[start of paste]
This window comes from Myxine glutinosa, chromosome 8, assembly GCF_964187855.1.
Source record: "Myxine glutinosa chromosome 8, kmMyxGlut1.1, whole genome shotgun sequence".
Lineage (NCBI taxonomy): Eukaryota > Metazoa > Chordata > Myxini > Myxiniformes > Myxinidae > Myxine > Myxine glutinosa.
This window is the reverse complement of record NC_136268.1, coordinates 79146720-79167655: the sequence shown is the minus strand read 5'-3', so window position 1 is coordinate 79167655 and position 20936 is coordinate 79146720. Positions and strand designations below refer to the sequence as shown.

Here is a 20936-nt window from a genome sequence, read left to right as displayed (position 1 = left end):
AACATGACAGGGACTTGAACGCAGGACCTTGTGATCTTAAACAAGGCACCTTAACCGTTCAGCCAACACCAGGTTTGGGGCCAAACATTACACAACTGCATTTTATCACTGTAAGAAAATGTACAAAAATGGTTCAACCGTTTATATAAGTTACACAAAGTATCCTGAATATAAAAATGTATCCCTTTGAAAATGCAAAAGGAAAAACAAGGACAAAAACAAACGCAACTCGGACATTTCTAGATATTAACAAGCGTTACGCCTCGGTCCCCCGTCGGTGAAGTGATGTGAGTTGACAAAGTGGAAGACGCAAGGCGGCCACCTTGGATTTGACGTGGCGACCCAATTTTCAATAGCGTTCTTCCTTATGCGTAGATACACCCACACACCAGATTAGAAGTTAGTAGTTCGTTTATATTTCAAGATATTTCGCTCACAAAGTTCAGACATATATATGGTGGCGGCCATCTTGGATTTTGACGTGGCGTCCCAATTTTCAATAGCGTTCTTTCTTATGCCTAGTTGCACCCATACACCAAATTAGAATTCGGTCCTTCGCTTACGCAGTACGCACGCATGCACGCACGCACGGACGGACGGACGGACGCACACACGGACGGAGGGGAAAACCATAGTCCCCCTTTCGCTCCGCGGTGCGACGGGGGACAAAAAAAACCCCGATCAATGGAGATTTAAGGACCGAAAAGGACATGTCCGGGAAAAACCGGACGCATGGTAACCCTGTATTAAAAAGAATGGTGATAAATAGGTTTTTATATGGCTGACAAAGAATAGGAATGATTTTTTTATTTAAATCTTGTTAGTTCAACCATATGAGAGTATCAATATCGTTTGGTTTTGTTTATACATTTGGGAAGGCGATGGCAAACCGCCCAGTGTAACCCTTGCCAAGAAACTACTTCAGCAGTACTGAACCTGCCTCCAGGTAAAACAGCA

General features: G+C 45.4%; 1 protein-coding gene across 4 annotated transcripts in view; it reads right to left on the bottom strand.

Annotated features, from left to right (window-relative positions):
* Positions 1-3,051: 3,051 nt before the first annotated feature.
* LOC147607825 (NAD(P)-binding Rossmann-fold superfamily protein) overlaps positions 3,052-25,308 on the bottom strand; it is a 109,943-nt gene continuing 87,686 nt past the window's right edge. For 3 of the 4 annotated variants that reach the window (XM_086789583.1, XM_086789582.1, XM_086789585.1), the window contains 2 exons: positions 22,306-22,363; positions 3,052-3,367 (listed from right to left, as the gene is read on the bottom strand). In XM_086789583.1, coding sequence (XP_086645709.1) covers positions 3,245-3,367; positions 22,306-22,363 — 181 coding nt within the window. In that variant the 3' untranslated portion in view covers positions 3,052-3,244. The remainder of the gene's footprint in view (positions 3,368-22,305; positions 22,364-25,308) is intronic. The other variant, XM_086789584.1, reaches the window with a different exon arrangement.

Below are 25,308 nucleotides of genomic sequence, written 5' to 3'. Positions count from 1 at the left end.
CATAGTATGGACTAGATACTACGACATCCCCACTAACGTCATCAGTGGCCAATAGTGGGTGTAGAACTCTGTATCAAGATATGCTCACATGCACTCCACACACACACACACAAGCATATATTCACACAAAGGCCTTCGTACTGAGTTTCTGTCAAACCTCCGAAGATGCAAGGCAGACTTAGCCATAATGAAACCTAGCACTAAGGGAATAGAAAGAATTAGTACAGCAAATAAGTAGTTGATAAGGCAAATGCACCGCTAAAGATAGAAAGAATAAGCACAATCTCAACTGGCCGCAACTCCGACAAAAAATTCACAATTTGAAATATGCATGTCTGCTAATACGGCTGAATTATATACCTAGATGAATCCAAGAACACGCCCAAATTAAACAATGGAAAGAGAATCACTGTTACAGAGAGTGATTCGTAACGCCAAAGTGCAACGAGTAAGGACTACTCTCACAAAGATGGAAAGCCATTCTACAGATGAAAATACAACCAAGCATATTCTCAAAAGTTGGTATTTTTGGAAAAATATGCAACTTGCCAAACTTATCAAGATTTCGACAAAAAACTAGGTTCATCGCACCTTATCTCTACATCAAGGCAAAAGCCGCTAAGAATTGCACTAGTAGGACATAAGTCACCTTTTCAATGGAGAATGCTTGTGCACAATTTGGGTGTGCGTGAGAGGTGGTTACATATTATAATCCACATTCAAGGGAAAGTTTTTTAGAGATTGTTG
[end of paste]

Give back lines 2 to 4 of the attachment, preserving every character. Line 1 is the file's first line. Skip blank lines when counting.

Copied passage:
Source record: "Myxine glutinosa chromosome 8, kmMyxGlut1.1, whole genome shotgun sequence".
Lineage (NCBI taxonomy): Eukaryota > Metazoa > Chordata > Myxini > Myxiniformes > Myxinidae > Myxine > Myxine glutinosa.
This window is the reverse complement of record NC_136268.1, coordinates 79146720-79167655: the sequence shown is the minus strand read 5'-3', so window position 1 is coordinate 79167655 and position 20936 is coordinate 79146720. Positions and strand designations below refer to the sequence as shown.